INSTRUCTIONS FOR THE VIRGINIA COLONY, 1606:
When it shall please God to send you on the coast of Virginia, you shall do your best endeavour to find out a safe port in the entrance of some navigable river, making choice of such a one as runneth farthest into the land, and if you happen to discover divers portable rivers, and amongst them any one that hath two main branches, if the difference be not great, make choice of that which bendeth most toward the North-West for that way you shall soonest find the other sea.
When you have made choice of the river on which you mean to settle, be not hasty in landing your victuals and munitions; but first let Captain Newport discover how far that river may be found navigable, that you make election of the strongest, most wholesome and fertile place; for if you make many removes, besides the loss of time, you shall greatly spoil your victuals and your caske, and with great pain transport it in small boats.
But if you choose your place so far up as a bark of fifty tuns will float, then you may lay all your provisions ashore with ease, and the better receive the trade of all the countries about you in the land; and such a place you may perchance find a hundred miles from the river's mouth, and the further up the better. For if you sit down near the entrance, except it be in some island that is strong by nature, an enemy that may approach you on even ground, may easily pull you out; and if he be driven to seek you a hundred miles [in] the land in boats, you shall from both sides of the river where it is narrowest, so beat them with your muskets as they shall never be able to prevail against you. . . .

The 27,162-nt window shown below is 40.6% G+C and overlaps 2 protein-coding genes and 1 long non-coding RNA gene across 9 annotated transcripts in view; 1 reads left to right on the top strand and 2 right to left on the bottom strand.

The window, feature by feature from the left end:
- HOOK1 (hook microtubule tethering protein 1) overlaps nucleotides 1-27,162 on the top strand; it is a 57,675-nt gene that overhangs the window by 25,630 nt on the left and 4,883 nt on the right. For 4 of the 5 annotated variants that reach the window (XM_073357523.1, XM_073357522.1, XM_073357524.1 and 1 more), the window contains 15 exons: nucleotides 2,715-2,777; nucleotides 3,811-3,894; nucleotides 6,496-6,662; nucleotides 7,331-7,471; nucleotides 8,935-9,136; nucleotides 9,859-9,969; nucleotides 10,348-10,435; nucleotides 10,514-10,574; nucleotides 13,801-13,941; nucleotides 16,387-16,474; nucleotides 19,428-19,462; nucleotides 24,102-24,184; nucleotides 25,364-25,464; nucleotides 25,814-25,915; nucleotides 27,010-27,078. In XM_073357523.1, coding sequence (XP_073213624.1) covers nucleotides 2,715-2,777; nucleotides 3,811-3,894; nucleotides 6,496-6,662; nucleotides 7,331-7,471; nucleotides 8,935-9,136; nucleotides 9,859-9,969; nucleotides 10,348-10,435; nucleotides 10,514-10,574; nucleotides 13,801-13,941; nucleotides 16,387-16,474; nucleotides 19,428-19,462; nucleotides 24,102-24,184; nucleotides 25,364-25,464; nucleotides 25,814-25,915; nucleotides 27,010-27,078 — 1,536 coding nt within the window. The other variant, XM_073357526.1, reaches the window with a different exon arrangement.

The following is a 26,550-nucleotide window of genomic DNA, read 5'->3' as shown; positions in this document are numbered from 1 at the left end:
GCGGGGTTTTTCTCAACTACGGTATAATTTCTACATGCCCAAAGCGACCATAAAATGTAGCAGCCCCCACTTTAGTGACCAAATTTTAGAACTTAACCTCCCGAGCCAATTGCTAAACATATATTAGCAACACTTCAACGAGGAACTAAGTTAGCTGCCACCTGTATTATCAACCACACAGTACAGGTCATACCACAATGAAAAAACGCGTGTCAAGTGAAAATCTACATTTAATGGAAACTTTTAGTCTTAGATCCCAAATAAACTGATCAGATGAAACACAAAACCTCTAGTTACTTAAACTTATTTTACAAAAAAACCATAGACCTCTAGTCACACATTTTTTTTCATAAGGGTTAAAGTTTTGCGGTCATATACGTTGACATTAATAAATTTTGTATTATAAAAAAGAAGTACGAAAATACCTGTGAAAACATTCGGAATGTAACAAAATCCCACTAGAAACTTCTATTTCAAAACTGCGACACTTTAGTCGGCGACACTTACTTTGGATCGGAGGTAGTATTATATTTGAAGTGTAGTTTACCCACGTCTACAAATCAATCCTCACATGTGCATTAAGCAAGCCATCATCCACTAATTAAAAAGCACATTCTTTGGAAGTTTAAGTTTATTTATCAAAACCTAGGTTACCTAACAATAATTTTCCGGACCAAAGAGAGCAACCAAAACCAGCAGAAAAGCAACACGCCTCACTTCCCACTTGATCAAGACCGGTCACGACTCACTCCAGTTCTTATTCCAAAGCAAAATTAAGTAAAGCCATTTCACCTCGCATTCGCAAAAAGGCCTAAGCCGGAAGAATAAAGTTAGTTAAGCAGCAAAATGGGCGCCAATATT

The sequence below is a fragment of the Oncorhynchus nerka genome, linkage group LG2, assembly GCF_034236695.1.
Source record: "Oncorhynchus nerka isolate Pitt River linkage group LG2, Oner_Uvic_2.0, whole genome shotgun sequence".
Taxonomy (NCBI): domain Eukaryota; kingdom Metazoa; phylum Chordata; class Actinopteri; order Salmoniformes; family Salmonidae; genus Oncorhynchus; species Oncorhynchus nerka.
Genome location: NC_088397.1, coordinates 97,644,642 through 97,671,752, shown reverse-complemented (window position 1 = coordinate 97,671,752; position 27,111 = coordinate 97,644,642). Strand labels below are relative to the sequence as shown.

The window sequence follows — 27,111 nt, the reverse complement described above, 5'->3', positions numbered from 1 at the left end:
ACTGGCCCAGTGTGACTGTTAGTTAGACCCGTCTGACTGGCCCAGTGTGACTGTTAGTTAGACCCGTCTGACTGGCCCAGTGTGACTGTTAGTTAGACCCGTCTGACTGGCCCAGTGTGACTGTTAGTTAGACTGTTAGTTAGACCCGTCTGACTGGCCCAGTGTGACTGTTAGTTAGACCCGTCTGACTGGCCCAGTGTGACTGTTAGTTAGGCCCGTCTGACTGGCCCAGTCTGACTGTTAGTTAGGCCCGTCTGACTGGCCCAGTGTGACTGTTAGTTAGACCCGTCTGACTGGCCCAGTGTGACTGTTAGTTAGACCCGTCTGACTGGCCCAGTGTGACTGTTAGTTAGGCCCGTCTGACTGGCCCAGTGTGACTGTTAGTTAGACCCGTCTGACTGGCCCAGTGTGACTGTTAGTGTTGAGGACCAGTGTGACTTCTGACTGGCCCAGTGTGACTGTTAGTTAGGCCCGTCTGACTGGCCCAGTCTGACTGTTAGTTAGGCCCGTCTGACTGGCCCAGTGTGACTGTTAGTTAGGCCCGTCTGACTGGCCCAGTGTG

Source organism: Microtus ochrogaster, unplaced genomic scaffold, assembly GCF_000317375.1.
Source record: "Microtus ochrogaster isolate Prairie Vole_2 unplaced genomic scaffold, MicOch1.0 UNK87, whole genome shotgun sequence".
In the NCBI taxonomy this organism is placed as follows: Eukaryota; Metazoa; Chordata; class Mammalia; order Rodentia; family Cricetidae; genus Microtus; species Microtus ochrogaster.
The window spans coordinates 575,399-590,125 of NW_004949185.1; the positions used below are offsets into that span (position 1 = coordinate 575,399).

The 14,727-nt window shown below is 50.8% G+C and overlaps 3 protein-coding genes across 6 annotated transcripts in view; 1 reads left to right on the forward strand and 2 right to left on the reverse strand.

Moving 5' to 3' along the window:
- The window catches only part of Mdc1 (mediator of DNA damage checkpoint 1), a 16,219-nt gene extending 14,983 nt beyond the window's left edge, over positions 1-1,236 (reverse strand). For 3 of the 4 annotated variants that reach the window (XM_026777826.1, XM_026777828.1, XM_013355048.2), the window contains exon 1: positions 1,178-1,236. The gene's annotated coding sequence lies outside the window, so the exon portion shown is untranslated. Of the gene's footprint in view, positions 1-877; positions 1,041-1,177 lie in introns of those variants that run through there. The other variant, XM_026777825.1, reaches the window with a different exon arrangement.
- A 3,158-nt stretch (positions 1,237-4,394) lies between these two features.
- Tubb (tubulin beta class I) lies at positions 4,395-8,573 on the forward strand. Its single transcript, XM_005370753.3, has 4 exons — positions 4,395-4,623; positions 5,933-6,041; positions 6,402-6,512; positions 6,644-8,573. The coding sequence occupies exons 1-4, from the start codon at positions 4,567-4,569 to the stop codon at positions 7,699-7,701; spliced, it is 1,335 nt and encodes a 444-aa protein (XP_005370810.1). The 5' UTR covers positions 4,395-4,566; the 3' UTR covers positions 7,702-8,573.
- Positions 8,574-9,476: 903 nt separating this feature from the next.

When you have discovered as far up the river as you mean to plant yourselves, and landed your victuals and munitions; to the end that every man may know his charge, you shall do well to divide your six score men into three parts; whereof one party of them you may appoint to fortifie and build, of which your first work must be your storehouse for victuals; the other you may imploy in preparing your ground and sowing your corn and roots; the other ten of these forty you must leave as centinel at the haven1s mouth. The other forty you may imploy for two months in discovery of the river above you, and on the country about you; which charge Captain Newport and Captain Gosnold may undertake of these forty discoverers. When they do espie any high lands or hills, Captain Gosnold may take twenty of the company to cross over the lands, and carrying a half dozen pickaxes to try if they can find any minerals. The other twenty may go on by river, and pitch up boughs upon the bank's side, by which the other boats shall follow them by the same turnings. . . .
In all your passages you must have great care not to offend the naturals [natives], if you can eschew it; and imploy some few of your company to trade with them forcorn and all other . . . victuals if you have any; and this you must do before that they perceive you mean to plant among them; for not being sure how your own seed corn will prosper the first year, to avoid the danger of famine, use and endeavour to store yourselves of the country corn.